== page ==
Many people I talk to have only had them prepared one way, don’t think they like most veggies. They need 2 learn how 2 cook. My husband thought that he disliked many veggies when we got married. He was used to them being served bland and overcooked. Now he loves most veggies, especially roasted. I am making him butternut squash pizza right now!

Christina @CutestKidEver shared her experience:

I can’t stand the taste and texture of most vegetables. They literally make me gag.

There could also be a case of the “supertaster” shared by @80Bites:

My little boy is a “supertaster” and tastes something bitter in vegetables I don’t experience. It’s genetic…

Registered dietitian Linda Michaelis @linda_rd pointed out the bad image of veggies, especially among kids:

It’s probably bcoz they think veggies taste horrible. Most kids see a red flag when green and leafy are on their plates. 🙂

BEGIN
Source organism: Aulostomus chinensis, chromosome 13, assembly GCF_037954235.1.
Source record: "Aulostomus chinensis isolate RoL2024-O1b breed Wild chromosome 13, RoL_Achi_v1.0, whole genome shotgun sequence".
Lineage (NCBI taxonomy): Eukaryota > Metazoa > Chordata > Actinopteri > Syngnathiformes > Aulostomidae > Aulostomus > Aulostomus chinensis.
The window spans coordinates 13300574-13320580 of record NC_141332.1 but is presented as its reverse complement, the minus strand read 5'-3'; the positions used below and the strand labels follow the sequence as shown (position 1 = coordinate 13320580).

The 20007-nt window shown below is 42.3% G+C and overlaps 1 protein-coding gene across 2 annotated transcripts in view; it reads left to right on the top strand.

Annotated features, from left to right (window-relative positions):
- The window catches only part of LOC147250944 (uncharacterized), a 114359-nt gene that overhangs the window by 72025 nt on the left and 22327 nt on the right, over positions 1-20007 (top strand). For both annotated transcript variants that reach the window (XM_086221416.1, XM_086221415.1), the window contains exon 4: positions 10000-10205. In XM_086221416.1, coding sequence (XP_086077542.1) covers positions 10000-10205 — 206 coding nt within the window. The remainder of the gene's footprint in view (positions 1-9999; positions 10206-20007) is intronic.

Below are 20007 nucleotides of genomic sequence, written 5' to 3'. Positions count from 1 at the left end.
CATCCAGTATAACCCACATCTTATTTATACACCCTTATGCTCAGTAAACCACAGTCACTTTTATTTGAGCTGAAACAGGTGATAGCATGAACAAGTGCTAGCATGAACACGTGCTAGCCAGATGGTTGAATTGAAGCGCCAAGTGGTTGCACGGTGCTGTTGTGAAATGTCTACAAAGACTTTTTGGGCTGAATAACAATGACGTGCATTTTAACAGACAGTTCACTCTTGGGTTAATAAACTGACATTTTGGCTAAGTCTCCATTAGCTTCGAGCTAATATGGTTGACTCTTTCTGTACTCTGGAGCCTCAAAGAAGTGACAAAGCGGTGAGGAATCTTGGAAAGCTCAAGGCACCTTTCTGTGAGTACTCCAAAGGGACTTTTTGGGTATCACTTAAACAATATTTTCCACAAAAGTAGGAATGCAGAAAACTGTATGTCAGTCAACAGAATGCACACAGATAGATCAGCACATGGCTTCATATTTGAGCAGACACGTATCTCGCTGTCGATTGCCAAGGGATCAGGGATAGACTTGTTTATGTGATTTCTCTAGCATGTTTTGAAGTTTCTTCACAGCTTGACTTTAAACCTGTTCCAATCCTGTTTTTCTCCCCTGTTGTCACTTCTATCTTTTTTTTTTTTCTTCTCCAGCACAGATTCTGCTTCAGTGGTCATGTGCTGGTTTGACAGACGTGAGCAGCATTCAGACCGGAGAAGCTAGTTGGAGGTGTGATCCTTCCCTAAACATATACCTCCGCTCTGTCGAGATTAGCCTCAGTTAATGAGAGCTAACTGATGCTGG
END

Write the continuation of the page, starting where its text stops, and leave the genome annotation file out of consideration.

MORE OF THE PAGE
There you have it! Clearly, it is not enough to preach the goodness of veggies and hope that people will start eating them at every meal. That approach, in my opinion, is a very defensive approach easily overcome by the enormous offensive marketing by food companies. I also think that most academics and nutrition experts alike fall into the trap of talking about the benefits of veggies, rather than taking a holistic view on this issue.

Every marketer knows about the 4P’s – Product, Price, Place and Promotion. What is often missing from this analysis is the People, the end consumer for example. Now I am sure every marketer worth their salt will claim that they always start with the consumer, but their view is often tainted by what they want to sell rather than what the consumer really wants to have. They look at the world not as what it really is, rather what they would like it to be.